DOE’s Regional Hydrogen Hubs: Climate Solution, or Climate Disaster?
Thursday, January 18, 2024 @ 1:00 PM - 2:00 PM ET
In October 2023, the U.S. Department of Energy announced the recipients of the Regional Hydrogen Hubs (H2Hubs) Initiative, with awards totaling $7 billion. In addition to H2Hubs funding, subsidies for hydrogen production and carbon capture and storage via the 45V and 45Q production tax credits, respectively, amount to an estimated $70 billion in funding for hydrogen and carbon capture over the next decade. Proponents say that this widescale hydrogen expansion is a necessary component of the clean energy transition, but many climate scientists, technical experts, and environmental justice advocates have concerns.
More than half of DOE’s Hydrogen Hubs funding is going towards “blue hydrogen,” which is created from fossil fuels paired with carbon capture and storage, and which is the most polluting and emissions-intensive form of hydrogen. Only two of the seven regional Hubs will exclusively generate “green hydrogen,” which is produced with renewables. Regardless of the fuel source, all forms of hydrogen production will require the buildout of expensive and leak-prone pipelines, a particularly worrying development as all hydrogen is a highly potent indirect greenhouse gas.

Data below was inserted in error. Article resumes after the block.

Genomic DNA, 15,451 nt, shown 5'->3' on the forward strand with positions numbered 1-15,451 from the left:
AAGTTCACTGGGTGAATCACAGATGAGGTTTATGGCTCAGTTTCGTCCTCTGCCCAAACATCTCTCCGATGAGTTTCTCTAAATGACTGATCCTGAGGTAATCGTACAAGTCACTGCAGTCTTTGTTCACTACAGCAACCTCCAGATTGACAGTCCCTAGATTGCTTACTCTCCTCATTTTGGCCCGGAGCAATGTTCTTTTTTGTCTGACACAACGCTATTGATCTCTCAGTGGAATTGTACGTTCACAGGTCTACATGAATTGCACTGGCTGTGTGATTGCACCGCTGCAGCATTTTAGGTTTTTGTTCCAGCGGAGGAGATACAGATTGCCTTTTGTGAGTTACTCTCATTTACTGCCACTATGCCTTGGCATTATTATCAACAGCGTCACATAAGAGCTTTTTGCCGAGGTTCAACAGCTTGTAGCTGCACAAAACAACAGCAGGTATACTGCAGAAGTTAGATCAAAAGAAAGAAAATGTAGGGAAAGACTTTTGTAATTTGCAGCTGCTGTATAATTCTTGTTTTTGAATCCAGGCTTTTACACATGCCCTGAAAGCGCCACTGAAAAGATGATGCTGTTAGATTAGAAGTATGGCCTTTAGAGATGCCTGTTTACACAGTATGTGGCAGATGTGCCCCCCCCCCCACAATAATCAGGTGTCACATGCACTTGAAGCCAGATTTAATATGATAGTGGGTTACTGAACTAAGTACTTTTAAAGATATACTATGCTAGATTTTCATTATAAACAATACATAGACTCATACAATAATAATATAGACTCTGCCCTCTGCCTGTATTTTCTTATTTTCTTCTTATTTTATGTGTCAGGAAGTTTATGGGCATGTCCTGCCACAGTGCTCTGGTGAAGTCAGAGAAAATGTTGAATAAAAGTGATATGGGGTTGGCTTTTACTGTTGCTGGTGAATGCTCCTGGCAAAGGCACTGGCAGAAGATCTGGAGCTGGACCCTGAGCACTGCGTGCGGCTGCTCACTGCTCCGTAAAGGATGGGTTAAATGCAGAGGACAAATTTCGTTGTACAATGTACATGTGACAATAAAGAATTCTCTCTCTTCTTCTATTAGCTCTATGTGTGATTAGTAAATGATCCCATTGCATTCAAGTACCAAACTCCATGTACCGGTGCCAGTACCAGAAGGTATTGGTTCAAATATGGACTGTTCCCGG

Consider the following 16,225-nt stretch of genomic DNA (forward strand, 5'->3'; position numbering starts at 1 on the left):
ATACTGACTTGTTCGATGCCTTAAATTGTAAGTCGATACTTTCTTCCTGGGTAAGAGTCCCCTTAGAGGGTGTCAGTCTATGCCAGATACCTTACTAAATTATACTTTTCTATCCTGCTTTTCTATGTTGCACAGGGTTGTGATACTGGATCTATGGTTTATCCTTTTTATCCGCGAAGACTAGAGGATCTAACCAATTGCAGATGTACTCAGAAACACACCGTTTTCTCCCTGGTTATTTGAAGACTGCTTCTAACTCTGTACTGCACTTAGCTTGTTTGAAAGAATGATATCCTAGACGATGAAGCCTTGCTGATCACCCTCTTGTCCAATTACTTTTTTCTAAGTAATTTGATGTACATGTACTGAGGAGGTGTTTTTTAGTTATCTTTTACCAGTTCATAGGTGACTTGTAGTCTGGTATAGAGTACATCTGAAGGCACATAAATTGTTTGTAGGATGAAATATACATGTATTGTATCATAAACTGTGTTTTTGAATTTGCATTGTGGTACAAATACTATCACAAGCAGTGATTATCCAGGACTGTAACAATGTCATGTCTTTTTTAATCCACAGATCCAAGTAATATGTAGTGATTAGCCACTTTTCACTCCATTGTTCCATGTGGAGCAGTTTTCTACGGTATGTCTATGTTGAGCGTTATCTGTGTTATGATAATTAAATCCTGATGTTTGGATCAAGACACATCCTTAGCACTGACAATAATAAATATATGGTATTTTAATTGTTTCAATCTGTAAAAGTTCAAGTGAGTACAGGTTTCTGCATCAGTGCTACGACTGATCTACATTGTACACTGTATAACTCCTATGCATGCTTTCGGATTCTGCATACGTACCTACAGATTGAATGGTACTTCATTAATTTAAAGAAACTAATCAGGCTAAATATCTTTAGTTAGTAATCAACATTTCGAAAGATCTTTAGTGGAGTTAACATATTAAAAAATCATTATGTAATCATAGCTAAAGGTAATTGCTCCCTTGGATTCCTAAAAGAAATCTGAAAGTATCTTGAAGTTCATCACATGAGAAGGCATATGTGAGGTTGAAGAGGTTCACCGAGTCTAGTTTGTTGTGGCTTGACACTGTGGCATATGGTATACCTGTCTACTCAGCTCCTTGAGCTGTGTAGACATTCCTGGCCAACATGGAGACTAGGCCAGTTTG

In this Clean Energy Group webinar, panelists from Pipeline Safety Trust (PST) and the Institute for Energy Economics and Financial Analysis (IEEFA) explained why climate scientists and technical experts are concerned about the technical and financial viability of the planned hydrogen expansion. They discussed the most significant implications of the Regional Hydrogen Hubs, as well as potential alternatives.
- Abbe Ramanan, Project Director, Clean Energy Group
- Amanda McKay, Policy Manager, Pipeline Safety Trust
- David Schlissel, Director of Resource Planning Analysis, Institute for Energy Economics and Financial Analysis
- Anika Juhn, Data Visualization Analyst, Institute for Energy Economics and Financial Analysis